Traditional bluegrass doesn't get much more traditional these days than the kind being made by Junior Sisk and Rambler's Choice; his Jimmy Martin and Stanley Brothers inspired style feels at times as if Sisk and his band are channeling the ghosts of those giants of the genre. This collection of classic-sounding new songs follows the 'if it ain't broke' model of continuing to do what the band does best.
Sisk nods directly to Martin on the tribute "Jimmy, J.D., and Paul," which tells the tale of a young Junior witnessing the Sunny Mountain Boys in the 1950s, set to a driving traditional Martin-style tune. Martin's legendary hard living might not be an inspiration to the straight-laced Sisk, but his ability to entertain and engage in excellent musicianship certainly is.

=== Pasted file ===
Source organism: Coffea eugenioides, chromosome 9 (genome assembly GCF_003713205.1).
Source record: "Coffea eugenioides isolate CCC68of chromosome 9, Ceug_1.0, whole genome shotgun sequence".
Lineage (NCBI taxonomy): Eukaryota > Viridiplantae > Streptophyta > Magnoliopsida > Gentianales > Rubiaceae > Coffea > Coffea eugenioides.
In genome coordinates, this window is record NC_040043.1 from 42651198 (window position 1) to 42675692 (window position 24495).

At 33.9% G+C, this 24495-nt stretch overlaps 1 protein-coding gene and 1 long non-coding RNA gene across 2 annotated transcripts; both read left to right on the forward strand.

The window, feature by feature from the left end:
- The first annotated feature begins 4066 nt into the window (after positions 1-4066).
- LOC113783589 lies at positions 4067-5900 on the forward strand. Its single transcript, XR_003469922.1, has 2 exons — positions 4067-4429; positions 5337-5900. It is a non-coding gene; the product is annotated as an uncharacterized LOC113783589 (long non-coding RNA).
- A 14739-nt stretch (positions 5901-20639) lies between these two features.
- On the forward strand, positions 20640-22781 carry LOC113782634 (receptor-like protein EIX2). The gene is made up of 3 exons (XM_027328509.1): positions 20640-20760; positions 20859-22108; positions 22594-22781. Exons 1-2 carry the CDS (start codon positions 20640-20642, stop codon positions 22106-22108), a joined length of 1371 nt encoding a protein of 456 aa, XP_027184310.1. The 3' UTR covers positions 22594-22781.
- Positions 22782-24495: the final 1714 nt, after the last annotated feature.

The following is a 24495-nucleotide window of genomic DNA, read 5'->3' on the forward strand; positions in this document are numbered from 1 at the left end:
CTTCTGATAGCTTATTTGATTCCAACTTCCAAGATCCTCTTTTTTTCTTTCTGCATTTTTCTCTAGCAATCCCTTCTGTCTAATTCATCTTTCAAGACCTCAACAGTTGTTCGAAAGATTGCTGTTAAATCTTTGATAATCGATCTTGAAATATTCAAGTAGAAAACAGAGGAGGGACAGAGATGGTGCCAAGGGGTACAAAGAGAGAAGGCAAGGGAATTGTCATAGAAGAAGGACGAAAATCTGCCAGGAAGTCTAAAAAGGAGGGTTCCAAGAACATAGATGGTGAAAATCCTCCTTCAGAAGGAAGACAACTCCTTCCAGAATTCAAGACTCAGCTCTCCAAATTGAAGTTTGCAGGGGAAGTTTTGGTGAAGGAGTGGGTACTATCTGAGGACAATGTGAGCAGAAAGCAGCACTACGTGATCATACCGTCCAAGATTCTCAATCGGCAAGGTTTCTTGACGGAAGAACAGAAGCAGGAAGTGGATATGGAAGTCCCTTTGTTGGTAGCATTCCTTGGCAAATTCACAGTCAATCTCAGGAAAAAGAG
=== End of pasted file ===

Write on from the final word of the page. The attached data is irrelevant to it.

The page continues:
The strength of Rambler's Choice is that they shine on multiple styles within what one might think of as a restrictive 'traditional' technique. "Longneck Blues" leans country and honky-tonk, "Lonnie Ray" kicks off the album with an uptempo workout worthy of the Clinch Mountain Boys, and Sisk proves again what a great gospel singer he is on the waltz-time "What About Me Lord," employing a plaintive mountain soul style straight from the Ralph Stanley playbook.
Bluegrass has come a long way since the glory days of Jimmy Martin that Sisk references and represents in the contemporary scene. It's a measure of the success of both the genre and of Sisk that he's not only accepted, but celebrated as a masterful part of that popularity and progress.